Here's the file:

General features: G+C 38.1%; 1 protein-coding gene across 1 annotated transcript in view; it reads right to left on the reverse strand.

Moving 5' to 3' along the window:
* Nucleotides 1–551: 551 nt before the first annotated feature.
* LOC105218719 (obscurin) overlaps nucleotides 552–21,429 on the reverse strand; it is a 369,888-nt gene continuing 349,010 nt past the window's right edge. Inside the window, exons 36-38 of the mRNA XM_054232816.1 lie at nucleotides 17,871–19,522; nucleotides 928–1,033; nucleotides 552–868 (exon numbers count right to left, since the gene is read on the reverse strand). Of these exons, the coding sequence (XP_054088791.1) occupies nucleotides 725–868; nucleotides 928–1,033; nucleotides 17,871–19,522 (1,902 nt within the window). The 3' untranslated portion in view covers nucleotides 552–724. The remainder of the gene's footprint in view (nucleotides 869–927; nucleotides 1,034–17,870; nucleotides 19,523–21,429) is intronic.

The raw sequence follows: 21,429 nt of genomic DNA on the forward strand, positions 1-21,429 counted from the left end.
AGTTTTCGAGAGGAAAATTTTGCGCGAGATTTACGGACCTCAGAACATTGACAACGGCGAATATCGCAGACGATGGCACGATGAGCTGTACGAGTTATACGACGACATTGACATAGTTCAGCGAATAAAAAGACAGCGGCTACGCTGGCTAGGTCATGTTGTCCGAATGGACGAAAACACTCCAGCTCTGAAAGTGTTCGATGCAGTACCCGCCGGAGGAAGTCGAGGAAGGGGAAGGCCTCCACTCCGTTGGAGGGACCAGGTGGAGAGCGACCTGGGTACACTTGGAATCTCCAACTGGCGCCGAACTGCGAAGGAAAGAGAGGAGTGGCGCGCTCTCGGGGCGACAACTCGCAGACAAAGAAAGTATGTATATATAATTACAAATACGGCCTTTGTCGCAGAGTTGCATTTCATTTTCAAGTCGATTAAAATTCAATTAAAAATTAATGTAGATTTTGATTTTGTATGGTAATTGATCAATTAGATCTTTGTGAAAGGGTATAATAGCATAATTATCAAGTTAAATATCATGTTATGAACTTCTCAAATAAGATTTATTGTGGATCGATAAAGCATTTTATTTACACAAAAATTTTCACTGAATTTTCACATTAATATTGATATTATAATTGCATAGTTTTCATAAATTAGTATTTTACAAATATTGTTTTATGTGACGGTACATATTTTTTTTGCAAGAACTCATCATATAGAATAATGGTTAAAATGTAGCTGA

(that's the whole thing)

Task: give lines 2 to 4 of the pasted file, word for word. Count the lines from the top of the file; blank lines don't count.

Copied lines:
Moving 5' to 3' along the window:
* Nucleotides 1–551: 551 nt before the first annotated feature.
* LOC105218719 (obscurin) overlaps nucleotides 552–21,429 on the reverse strand; it is a 369,888-nt gene continuing 349,010 nt past the window's right edge. Inside the window, exons 36-38 of the mRNA XM_054232816.1 lie at nucleotides 17,871–19,522; nucleotides 928–1,033; nucleotides 552–868 (exon numbers count right to left, since the gene is read on the reverse strand). Of these exons, the coding sequence (XP_054088791.1) occupies nucleotides 725–868; nucleotides 928–1,033; nucleotides 17,871–19,522 (1,902 nt within the window). The 3' untranslated portion in view covers nucleotides 552–724. The remainder of the gene's footprint in view (nucleotides 869–927; nucleotides 1,034–17,870; nucleotides 19,523–21,429) is intronic.